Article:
May 12, 2022

Jimmy Carter Visits Cuba

Jimmy Carter Visits Cuba

May 12, 2002. Former President Jimmy Carter goes to Cuba, becoming the first American president to visit the country since Castro's revolution in 1959.


Cold Open

It’s the morning of April 17th, 1961 on the southwestern coast of Cuba in the Bay of Pigs.

Commander Jose Perez San Ramon grabs his rifle as he storms onto the beach. After fleeing Cuba in 1959, San Ramon is back on the island with 1400 other men. They are here to overthrow the country’s socialist leader, Fidel Castro. San Ramon's heart is pounding in his ears.

He shouts to be heard over incoming Cuban planes. He tries to radio his second in command who’s leading an offensive on another beach across the bay.

But the radios are down, damaged by water during the chaotic beach landing. San Ramon looks behind him and sees the boat that dropped him off disappearing into the distance. He understands there’s nowhere to go, but forward.

San Ramon yells at his fighters to get into position…

He sees Cuban tanks and hundreds of pro-Castro militia approaching. San Ramon grips his rifle and shouts at the top of his lungs, “Viva Cuba Libre!”, “Long Live Free Cuba!”. His men join him in the battle cry as they charge forward into a hail of gunfire.

Prior to this invasion, San Ramon and the men of Brigade 2506, as they’re called, spent a year training under the guidance of the American Central Intelligence Agency. With support from the United States, San Ramon, and his fellow mercenaries hoped to spark a revolution across Cuba and take out Fidel Castro, who seized control of the island two years earlier through a violent revolution. But the invasion stalls. The mercenaries manage to hold out on the beach of the Bay of Pigs for three days, but in the end, almost all of the 1400 fighters are captured or killed.

The failed revolution, which will come to be known as the Bay of Pigs Invasion, is a disaster for the United States, and an international embarrassment for the new administration of President John F. Kennedy.

With the Cold War between America and the Soviet Union still looming, Kennedy, like many in the American government, feared having a communist country so close to U.S. soil. But the failed attack only serves to strengthen Cuba’s relationship with the Soviet Union, and Castro’s grip on power. As a result, tensions between the United States and Cuba remain strained for years to come. So much so that no US president will step foot on Cuban soil until decades later when former US President Jimmy Carter tries to open a new chapter in US-Cuba relations by visiting the country on May 12th, 2002.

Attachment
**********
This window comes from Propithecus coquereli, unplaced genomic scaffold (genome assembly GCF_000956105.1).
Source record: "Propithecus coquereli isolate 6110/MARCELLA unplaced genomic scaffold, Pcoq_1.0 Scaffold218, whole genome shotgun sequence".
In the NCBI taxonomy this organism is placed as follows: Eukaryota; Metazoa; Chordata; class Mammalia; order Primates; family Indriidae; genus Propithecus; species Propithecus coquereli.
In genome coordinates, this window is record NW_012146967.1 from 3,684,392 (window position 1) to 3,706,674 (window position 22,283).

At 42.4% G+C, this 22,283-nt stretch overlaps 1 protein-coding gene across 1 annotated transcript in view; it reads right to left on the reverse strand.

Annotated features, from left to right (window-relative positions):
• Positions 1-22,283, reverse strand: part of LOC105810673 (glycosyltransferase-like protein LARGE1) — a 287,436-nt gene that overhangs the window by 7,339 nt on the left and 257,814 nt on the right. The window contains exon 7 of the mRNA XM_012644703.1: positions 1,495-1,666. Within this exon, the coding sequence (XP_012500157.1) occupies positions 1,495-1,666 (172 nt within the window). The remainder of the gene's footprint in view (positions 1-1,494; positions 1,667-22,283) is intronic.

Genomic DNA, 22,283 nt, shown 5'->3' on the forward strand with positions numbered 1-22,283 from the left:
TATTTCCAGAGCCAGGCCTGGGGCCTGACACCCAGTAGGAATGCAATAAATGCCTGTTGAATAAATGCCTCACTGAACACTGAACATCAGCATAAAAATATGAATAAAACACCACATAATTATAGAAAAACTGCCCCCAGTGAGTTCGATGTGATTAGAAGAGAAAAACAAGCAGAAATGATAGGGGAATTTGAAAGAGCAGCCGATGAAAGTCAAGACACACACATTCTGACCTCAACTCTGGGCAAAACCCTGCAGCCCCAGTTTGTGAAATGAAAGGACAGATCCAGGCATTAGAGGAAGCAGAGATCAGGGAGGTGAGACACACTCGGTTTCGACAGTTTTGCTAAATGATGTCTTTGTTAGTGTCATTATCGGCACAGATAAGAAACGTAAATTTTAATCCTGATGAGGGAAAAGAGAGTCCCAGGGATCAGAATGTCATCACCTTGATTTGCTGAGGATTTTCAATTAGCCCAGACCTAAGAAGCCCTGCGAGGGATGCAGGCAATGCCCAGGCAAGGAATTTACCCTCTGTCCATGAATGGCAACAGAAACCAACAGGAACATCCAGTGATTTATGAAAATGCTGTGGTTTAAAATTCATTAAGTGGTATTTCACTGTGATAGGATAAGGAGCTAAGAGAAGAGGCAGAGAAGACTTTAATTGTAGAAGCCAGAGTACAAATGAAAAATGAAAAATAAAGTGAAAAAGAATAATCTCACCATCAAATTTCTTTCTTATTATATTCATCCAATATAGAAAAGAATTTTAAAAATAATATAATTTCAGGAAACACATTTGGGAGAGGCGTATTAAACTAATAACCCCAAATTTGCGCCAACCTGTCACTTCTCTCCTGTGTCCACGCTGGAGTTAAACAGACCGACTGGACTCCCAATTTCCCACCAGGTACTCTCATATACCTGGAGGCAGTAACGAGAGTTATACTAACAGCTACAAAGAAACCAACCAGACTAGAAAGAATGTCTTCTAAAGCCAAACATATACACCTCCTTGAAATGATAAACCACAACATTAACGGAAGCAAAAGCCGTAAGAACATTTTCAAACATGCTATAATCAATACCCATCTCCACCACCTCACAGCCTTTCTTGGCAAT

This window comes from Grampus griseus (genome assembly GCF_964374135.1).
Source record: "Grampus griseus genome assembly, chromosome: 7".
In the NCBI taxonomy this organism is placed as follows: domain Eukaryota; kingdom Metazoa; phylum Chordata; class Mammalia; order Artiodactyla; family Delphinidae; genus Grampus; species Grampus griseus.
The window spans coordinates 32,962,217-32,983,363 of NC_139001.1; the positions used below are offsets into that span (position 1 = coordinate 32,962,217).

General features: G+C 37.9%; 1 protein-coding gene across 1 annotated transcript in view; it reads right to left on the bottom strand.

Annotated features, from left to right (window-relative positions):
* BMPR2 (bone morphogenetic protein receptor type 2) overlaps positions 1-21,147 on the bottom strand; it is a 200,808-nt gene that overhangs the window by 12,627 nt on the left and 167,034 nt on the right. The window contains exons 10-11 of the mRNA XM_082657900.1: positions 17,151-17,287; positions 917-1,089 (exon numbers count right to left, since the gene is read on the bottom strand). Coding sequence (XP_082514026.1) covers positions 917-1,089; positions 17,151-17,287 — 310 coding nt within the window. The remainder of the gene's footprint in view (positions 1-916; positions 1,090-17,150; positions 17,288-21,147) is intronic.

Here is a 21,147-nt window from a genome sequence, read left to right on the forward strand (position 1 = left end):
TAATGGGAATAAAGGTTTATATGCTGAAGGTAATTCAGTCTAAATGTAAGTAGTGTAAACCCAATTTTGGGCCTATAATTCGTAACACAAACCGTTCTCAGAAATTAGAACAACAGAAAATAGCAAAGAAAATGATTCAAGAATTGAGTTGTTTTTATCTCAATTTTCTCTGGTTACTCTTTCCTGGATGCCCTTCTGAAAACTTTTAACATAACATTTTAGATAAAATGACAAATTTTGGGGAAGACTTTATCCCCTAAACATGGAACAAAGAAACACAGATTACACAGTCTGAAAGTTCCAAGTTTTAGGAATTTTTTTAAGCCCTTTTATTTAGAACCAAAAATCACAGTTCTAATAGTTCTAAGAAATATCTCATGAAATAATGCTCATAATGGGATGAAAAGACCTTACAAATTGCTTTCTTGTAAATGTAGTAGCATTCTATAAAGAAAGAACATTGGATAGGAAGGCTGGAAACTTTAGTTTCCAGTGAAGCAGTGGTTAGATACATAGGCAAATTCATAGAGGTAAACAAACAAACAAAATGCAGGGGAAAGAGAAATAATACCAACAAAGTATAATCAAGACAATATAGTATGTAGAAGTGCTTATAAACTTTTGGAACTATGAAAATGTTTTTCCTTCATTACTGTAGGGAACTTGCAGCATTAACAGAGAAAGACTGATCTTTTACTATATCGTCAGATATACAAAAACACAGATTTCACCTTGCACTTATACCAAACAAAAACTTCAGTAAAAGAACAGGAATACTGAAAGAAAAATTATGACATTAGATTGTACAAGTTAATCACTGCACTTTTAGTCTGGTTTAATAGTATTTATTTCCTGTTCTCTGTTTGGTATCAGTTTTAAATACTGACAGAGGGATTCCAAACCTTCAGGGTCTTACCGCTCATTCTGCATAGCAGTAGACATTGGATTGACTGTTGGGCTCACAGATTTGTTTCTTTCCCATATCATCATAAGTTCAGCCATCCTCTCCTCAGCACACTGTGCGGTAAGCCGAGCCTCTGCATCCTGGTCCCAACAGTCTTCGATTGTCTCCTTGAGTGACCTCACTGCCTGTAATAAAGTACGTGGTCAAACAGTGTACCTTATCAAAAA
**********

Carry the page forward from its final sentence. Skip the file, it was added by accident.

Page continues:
From Noiser and Airship, I’m Lindsay Graham and this is History Daily.

History is made every day. On this podcast—every day—we tell the true stories of the people and events that shaped our world.

Today is May 12th: President Jimmy Carter Visits Cuba.

Act One

It’s March 9th, 1977, almost sixteen years after the Bay of Pigs invasion. US President Jimmy Carter stands at the podium facing the White House press.

After introducing a brand new youth employment program, Carter makes another big announcement.

"CARTER: I've instructed the Secretary of State to remove any travel restrictions on American citizens who want to go to Vietnam, to North Korea, to Cuba, and to Cambodia. And these restrictions will be lifted as of the 18th day of March.”

The Cold War between the United States and the Soviet Union has been raging for decades. During that time, America has been at odds with many communist nations, including Cuba. In the early 1960s, the US instituted a series of punitive measures, including an embargo on trade and travel restrictions for US citizens. But today, Jimmy Carter hopes to ease tensions by opening the door for better relations with many of America’s Cold War adversaries; especially Cuba, which is located just 90 miles off the coast of Florida.

But Carter doesn’t want to stop with merely lifting the travel restrictions. Within the year, his administration will take the first step toward reopening an American embassy on the island. Since taking office, Carter has made human rights the centerpiece of his foreign policy. He hopes that by normalizing relations with Cuba, he can help advance the cause of human rights and democracy with the Cuban people.

But Carter’s plans have been complicated by a myriad of domestic and international calamities, including in Cuba. By 1980, Cuba’s economy is failing, weakened by the United States’ long-standing trade embargo. Many Cubans are desperate to flee the island and escape Castro’s regime. Because for years, Castro enforced a strict, no-migration policy, forcing his people to remain on the island. But due to growing unrest in the streets, in the spring of 1980, Castro suddenly reverses course.

On April 20th, Castro announces that the port of Mariel is now open to any Cubans wishing to leave. The next day, thousands flee by boat to the United States, setting off a refugee crisis known as the Mariel Boatlift.